Belfast Telegraph

Saturday 22 November 2014

DebateNI home of Northern Ireland politics

PSNI's battle with dissident republicans is carrot and stick realpolitik

Matt Baggott wants politicians to open a debate with dissident republicans; his successor George Hamilton warns them they have no hiding place. Who is right? They both are, says Henry McDonald

The aftermath of a fire bomb attack on the Everglades Hotel in Londonderry earlier this year
The aftermath of a fire bomb attack on the Everglades Hotel in Londonderry earlier this year
The new PSNI Chief Constable Hamilton

As one Chief Constable heads out the door and another one comes in, there were mixed messages from the Police Service of Northern Ireland about what to do about the dissident republican terror threat.

On Sunday the outgoing Matt Baggott appeared to be calling for politicians and wider civil society here to make more of an effort to persuade the dissidents to abandon their "armed struggle".

Less than 24 hours later, his successor George Hamilton was in rather more bellicose form in the pages of the Belfast Telegraph, warning the various armed dissident groups opposed to the peace process and the power-sharing settlement at Stormont that they would get no quarter from the PSNI.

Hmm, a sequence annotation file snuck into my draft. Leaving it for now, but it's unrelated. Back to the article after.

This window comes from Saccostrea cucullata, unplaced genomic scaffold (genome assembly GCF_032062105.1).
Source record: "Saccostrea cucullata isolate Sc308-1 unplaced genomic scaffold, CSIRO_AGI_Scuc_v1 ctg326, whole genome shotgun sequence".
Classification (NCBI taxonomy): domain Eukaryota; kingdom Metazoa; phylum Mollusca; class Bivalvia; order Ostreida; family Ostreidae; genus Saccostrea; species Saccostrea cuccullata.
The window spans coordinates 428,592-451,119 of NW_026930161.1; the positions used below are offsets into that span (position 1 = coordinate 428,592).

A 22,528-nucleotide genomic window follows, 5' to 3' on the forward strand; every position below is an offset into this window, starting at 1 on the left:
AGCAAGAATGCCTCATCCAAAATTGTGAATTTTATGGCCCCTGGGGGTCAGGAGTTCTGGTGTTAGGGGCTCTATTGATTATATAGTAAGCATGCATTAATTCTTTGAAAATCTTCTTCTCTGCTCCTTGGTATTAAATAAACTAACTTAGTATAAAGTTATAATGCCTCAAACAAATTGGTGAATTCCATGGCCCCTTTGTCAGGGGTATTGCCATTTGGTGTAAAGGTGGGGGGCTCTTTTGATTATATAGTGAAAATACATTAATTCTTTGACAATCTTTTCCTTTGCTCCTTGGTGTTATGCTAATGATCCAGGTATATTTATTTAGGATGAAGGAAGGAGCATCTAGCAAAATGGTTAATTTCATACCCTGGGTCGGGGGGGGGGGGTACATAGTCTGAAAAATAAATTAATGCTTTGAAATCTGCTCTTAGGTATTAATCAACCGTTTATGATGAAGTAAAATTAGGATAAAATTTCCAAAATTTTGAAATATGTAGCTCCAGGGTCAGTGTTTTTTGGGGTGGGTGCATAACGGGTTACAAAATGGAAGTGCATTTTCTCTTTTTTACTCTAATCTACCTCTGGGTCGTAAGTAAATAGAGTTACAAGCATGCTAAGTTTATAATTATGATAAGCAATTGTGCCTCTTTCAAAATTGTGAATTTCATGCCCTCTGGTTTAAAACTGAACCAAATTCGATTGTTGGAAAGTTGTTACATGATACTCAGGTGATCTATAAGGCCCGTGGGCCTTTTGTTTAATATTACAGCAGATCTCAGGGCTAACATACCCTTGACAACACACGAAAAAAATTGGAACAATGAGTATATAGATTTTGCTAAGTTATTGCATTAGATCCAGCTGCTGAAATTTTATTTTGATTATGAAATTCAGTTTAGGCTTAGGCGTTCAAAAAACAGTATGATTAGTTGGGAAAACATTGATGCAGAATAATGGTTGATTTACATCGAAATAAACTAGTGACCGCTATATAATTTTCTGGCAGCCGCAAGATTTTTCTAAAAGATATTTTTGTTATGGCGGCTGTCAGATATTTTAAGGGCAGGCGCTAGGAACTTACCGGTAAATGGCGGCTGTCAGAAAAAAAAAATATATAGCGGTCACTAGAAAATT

Paradoxically, both men are objectively correct in their apparent pursuit of two different strategies. Taking the latter first, Hamilton's offer of more 'cold steel' for the new IRA, Oghlaigh na hEireann and the Continuity IRA is grounded in realpolitik.

Maghaberry Prison is bursting at the seams with dozens of republican dissident inmates after a range of successful arrest operations against their organisations over the last two years. Major attacks have been thwarted, while the secret war waged – in the main – by the Security Service goes on, with MI5 clearly having the upper hand in terms of human intelligence, technological surveillance and a seemingly bottomless war chest from which to recruit new agents.

However, the success in terms of attacks halted and arrests made also stores up security problems for the near future.

The number of prisoners increases the support network dissident groups need to survive in working-class republican areas.

Moreover, allegations of heavy-handed treatment of those prisoners, including putting some inmates into isolation cells with a view to them being interrogated by MI5 operatives, runs the risk of creating a new prison-struggle battleground.

The claims become rallying calls for the political wings of these movements and increases the support base – especially among young males.

There is no doubt that British penetration of the Provisional IRA was a decisive factor is pushing the mainstream republican movement out of the 'armed struggle' cul de sac and into peaceful, constitutional politics.

By the time of the ceasefires, almost 20 years ago this summer, it is estimated that around one out of every four IRA operatives was working for some branch of the security state.